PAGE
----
“I thought, I could go and do something I didn’t really feel passionate about and struggle with it and with the economy just kind of have it up in the air, or I could just go for it and do what I’ve always dreamt about doing,” says Kirsten Blowers.
Blowers chose the second option.
Three weeks ago, she opened her first home store, Riffraff.
Economist Kathy Deck says entrepreneurs like Blowers aren’t afraid to take a risk.
“Often you find an entrepreneur who would get involved in a business in a recession is a very bold person. They’re someone who doesn’t necessarily listen to all the conventional wisdom,” Deck says.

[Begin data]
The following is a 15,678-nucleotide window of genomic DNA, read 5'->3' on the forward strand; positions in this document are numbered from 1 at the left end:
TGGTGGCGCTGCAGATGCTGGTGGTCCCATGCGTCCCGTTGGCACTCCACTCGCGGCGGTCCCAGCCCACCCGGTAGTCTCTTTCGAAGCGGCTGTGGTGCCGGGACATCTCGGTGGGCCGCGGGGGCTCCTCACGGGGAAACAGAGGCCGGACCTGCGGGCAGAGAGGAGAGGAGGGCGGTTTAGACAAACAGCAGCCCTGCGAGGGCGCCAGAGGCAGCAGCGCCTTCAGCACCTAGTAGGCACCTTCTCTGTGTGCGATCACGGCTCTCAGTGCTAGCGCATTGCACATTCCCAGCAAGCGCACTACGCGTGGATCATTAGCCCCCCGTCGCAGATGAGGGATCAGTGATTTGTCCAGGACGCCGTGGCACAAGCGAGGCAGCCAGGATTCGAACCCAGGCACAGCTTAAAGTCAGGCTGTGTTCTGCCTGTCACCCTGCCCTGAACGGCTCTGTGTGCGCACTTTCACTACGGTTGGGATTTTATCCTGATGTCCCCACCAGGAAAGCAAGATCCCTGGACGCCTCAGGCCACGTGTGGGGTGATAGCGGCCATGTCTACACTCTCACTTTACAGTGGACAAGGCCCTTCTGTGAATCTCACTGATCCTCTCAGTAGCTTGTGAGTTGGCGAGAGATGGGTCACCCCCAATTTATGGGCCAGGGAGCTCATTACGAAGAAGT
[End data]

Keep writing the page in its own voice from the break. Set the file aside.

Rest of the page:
Blowers is able to save herself money because she buys pieces at upscale consignments and then paints them herself.
She depends on word of mouth and Facebook for customers.
“It’s funny, but being a college student, Facebook has saved us and it’s free, so that’s like the best advertising.”
Deck says the seeds of the next boom are always sown during the bust.
Blowers will likely be one of many young entrepreneurs turning an idea into a reality.
“We always have new jobs and new companies being born, even as we see some of the old ones dying away,” Deck says.
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